UPDATE: Hunters receive citations after killing protected birds

Wednesday, January 21, 2009 | 8:01 p.m. CST

COLUMBIA — Agents from the Missouri Department of Conservation cited seven goose hunters after five trumpeter swans were shot dead at Eagle Bluffs Conservation Area in southern Boone County on the morning of Dec. 30, 2008.

“There were three independent groups of hunters that took the swans at different parts of the day,” said Scott Rice, a conservation agent who cited four of the seven hunters. “Other hunters who saw the swans taken alerted (the Department of) Conservation, and we handed out citations to the parties when they got back from hunting.”

Rice said all of the hunters in question claimed that they mistook the swans for snow geese, a popular waterfowl currently in season. But as the largest native bird in North America, according to the department, trumpeter swans rarely are confused for the much smaller and differently colored snow geese. Rice said three independent incidents occurring on the same day also was peculiar.

“I personally don’t think it would be easy to mistake them," Rice said. "It was very odd, very unusual. We were shocked.”

Rice also was alarmed at the number of birds taken. According to the Missouri Department of Conservation, trumpeter swans are classified as extirpated, meaning they rarely are seen in Missouri and no longer nest here because of excessive hunting. The large waterfowl are seen more commonly during the winter when they migrate from Canada and the northern Midwest.

“We’ve never had a case involving these swans before,” said Roger Johnson, Boone County assistant prosecuting attorney.  “It’s rare for these swans to be in this part of the state. Poaching isn't rare, but this is a special case because of the rarity of the birds and efforts to reintroduce them into the wild.”

Neither Rice nor Johnson would release the names of the hunters who were cited.

As of Wednesday, the hunters had not been formally charged, Johnson said. Their arraignments have been set for Feb. 3 in Boone County Circuit Court.

Trumpeter swans can have 8-foot wingspans and are distinguished by their long neck and all-white plumage. Snow geese are much smaller and have black wingtips.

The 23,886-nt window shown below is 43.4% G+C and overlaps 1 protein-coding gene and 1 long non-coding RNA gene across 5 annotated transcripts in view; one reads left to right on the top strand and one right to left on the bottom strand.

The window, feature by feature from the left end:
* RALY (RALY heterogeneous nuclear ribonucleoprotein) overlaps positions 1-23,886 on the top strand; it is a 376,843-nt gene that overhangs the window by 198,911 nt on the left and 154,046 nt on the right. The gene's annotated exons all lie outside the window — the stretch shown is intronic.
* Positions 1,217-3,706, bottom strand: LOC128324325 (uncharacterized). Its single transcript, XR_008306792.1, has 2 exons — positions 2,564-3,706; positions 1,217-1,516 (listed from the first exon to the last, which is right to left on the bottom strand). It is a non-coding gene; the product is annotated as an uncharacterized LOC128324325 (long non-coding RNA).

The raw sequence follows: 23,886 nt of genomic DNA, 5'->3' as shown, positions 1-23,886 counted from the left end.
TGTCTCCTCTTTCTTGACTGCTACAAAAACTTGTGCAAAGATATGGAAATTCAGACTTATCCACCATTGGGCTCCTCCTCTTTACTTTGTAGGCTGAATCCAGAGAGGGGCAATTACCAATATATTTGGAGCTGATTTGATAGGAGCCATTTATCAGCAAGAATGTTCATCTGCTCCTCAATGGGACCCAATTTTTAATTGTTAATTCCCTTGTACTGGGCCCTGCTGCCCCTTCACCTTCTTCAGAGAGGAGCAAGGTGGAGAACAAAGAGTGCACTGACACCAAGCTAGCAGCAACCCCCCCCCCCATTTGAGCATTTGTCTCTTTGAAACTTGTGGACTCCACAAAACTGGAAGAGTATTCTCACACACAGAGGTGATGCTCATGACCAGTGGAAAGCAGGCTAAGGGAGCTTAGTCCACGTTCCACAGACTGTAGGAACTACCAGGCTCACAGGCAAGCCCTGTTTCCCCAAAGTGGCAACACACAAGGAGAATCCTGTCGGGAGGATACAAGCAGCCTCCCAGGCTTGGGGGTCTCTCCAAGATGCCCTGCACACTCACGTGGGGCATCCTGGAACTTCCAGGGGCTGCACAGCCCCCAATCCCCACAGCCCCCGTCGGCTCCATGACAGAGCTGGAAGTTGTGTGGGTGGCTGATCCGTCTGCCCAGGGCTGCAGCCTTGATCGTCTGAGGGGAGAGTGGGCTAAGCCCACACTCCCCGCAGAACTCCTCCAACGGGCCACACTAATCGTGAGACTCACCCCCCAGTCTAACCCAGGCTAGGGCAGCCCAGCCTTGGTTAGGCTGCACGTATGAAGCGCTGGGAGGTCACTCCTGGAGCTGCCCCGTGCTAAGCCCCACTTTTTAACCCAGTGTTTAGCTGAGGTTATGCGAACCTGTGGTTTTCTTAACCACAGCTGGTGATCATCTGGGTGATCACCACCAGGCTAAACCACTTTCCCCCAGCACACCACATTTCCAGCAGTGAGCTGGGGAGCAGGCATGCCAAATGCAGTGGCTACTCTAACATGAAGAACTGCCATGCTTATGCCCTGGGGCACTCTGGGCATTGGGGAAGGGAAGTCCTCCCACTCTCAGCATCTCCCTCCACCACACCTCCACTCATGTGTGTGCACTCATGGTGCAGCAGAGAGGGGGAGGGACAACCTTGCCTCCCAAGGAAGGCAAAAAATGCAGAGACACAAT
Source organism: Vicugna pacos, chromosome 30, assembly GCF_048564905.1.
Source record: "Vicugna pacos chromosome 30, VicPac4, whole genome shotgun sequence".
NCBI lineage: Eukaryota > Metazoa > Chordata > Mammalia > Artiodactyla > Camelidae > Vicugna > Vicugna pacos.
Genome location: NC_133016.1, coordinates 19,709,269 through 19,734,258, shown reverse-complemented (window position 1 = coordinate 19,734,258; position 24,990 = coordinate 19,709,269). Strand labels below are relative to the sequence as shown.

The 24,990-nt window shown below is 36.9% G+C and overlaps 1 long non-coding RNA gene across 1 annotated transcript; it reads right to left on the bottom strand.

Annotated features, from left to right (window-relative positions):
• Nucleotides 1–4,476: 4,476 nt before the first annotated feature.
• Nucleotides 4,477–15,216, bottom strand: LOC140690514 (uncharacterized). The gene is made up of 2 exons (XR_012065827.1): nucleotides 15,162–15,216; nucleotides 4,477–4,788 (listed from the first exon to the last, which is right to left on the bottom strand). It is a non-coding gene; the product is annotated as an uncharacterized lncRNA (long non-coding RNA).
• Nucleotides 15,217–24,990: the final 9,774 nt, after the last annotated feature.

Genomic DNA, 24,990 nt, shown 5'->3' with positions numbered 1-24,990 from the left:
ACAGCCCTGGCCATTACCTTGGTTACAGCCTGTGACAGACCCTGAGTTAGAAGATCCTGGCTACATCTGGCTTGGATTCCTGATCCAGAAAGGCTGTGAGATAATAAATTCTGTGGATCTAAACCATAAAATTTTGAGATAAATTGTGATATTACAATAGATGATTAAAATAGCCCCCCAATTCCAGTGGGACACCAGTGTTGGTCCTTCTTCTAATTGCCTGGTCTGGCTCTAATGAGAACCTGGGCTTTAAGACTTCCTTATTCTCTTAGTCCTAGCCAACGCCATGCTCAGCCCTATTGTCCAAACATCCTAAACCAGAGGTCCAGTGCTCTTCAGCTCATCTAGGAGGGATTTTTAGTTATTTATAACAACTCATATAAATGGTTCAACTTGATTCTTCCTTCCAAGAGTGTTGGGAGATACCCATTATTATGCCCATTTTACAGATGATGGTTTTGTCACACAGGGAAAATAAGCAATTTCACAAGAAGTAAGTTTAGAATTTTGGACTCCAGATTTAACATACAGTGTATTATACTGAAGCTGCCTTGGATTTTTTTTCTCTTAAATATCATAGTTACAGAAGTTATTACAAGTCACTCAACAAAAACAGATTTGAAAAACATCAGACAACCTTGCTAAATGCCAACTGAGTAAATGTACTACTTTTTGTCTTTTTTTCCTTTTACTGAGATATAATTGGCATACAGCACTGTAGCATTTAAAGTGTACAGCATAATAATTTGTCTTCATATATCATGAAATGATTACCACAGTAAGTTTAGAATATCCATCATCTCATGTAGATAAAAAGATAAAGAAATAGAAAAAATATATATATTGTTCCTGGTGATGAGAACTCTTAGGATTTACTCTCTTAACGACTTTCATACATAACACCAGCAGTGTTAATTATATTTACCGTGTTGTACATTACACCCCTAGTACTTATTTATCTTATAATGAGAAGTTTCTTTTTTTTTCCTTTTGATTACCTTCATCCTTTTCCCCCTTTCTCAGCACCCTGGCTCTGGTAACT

Conservation officials say hunters who killed three trumpeter swans in 2005 in Lawrence County were fined $5,000 and sentenced to six months in jail.

The Associated Press contributed to this story.

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Kay Allen January 22, 2009 | 7:56 a.m.

Gee, if you don't know your birds, what the heck are you doing out hunting for them? Yank those guys' licenses for a couple of years and give them some education about what's acceptable to shoot and what's not.

(Report Comment)
Eric Cox January 22, 2009 | 2:27 p.m.

I agree with Kay, I previously did quite a bit of waterfowl hunting and being able to identify much smaller ducks is necessary, so I don't see any reason to take a protected species of this size. If I can tell the difference between a Blue Wing and a Green Wing Teal, or a female Mallard and a Canvasback , why these idiots can't tell the difference between a Snow Goose and a Trumpeter Swan is beyond me. For god's sake look at the difference in the neck, let alone the marking on the wings.

(Report Comment)
Bud Neptune January 22, 2009 | 3:41 p.m.

What a shame for the loss of such beautiful wildlife! Everyone makes mistakes, some by accident and some on purpose! Thanks to the Missouri Department of Conservation for giving a "heads up" about the trumpeter swans passing through Missouri. I saw their announcement in several newspapers in the state of Missouri.

My wife, Debbie, and I had a pair on trumpeter swans nest on our lake in northern Missouri in 2005 and raised three babies (cygnets). They returned each spring for three years. Last spring (2008)the parents didn't return but their three year old baby did! He molted on our lake and left in early fall.

Here is a link to a GREAT brochure on identifing Trumpeter Swans vs. snow geese. As you can tell from the link, there is NO COMPARISON!

Last year(2007)Jack and Jill nested on our lake and had one baby. The ABC affiliate, KMBC Channel 9 News, came to our farm and did a couple minute video of the trumpeter swans and their baby, "Lazarus". Here is a link to the video from their website

Please share the link for trumpeter swan identification with your hunting friends and family so we can minimize these tragedies. God's blessings to all in the New Year.

(Report Comment)

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